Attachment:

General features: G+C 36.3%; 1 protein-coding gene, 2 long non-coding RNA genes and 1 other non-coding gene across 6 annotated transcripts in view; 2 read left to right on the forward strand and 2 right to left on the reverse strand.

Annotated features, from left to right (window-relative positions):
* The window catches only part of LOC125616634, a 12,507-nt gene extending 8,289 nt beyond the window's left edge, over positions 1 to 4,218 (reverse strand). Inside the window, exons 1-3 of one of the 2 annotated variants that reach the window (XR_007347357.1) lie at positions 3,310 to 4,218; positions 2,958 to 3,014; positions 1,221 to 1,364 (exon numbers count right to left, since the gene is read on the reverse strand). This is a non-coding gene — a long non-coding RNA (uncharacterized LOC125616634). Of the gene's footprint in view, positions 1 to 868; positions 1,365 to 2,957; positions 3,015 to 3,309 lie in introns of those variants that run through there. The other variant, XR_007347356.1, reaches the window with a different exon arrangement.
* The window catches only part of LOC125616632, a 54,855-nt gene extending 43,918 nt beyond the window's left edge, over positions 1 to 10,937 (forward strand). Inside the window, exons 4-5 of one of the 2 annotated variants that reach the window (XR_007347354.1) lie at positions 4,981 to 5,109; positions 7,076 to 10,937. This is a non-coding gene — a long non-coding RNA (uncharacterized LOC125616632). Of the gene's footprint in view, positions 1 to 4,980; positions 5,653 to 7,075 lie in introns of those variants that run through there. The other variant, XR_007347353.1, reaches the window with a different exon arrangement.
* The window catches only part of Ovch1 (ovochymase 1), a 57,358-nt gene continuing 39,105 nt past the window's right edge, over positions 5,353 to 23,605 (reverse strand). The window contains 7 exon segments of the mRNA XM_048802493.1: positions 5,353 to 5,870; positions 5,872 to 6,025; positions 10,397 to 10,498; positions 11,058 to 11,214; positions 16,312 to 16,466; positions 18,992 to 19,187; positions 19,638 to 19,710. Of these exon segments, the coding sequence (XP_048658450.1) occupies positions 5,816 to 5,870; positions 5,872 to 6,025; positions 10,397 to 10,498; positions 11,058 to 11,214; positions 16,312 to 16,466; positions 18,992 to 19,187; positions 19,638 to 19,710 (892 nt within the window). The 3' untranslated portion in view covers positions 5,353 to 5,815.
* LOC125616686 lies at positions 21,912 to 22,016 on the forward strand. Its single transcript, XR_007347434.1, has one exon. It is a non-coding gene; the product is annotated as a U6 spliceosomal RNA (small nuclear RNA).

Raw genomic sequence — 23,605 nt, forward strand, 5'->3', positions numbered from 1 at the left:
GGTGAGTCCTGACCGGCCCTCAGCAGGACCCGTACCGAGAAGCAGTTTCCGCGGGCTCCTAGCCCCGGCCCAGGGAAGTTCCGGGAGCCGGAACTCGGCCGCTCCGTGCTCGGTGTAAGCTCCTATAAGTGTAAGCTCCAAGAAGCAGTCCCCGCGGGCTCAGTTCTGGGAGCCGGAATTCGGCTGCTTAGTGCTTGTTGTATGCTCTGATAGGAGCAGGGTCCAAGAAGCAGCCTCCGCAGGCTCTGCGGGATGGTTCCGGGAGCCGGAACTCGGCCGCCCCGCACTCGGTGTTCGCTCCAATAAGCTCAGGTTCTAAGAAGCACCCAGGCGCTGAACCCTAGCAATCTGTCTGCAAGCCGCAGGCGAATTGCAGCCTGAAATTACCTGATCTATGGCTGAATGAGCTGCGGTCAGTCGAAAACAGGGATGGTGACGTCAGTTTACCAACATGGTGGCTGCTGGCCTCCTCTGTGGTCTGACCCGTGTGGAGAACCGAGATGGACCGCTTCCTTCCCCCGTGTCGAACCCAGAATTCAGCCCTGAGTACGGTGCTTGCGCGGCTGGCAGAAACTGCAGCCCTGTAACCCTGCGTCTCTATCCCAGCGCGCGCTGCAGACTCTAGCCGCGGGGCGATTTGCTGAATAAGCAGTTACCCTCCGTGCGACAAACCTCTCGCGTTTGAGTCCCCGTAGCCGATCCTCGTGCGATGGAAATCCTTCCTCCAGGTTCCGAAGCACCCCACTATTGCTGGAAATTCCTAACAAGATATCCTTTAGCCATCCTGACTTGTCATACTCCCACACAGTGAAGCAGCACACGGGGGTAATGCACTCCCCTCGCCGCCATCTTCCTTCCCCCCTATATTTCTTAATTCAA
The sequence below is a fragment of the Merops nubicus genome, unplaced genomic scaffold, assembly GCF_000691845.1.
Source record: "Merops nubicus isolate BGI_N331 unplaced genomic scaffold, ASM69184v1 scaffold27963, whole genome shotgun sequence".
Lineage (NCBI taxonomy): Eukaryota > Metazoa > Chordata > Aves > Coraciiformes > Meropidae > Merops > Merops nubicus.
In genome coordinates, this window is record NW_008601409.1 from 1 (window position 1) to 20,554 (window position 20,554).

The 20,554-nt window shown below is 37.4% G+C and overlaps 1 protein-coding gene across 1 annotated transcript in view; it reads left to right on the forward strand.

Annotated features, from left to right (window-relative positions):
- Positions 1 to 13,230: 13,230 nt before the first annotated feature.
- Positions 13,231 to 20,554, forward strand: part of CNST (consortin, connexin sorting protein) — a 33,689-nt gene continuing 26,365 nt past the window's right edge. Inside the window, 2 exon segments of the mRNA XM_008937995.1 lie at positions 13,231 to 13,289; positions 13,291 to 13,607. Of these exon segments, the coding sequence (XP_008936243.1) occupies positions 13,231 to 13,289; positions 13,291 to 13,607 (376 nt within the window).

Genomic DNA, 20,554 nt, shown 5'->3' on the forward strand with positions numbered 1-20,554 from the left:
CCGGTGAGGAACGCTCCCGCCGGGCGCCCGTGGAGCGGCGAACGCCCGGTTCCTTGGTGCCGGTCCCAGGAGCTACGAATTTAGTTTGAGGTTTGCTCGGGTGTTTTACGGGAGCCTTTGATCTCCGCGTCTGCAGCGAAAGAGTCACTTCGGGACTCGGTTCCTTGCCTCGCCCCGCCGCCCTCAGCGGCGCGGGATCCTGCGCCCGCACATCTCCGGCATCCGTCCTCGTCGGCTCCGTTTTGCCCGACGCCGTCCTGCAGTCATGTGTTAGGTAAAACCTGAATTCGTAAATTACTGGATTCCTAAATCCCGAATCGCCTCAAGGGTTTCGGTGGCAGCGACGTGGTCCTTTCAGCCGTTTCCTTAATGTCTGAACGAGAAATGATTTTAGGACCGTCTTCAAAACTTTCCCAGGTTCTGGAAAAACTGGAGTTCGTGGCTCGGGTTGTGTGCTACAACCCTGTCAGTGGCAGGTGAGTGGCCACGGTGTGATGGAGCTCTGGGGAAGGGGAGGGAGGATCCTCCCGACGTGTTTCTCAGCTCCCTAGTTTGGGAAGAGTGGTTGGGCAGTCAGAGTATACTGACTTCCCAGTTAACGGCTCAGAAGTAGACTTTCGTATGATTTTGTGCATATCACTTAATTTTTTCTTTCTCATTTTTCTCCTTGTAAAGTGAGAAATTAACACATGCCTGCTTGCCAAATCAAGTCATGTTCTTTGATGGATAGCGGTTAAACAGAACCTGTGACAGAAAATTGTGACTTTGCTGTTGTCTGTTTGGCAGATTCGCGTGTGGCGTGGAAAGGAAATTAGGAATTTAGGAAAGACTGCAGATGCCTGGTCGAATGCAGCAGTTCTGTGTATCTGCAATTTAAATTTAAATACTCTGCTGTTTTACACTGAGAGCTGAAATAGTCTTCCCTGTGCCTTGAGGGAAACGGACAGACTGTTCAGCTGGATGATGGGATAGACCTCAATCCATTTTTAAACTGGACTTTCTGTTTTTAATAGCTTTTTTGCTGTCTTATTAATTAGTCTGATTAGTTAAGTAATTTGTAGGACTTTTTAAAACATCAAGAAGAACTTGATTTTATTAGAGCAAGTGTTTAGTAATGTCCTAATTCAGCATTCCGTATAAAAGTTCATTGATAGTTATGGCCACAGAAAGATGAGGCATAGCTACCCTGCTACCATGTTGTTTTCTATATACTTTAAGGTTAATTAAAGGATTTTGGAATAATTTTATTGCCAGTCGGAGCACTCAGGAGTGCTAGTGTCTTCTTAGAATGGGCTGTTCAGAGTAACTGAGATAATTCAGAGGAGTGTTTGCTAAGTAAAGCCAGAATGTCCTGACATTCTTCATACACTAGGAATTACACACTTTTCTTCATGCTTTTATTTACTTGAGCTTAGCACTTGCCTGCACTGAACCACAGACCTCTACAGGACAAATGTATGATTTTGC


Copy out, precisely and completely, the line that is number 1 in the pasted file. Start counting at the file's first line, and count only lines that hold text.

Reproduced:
General features: G+C 36.3%; 1 protein-coding gene, 2 long non-coding RNA genes and 1 other non-coding gene across 6 annotated transcripts in view; 2 read left to right on the forward strand and 2 right to left on the reverse strand.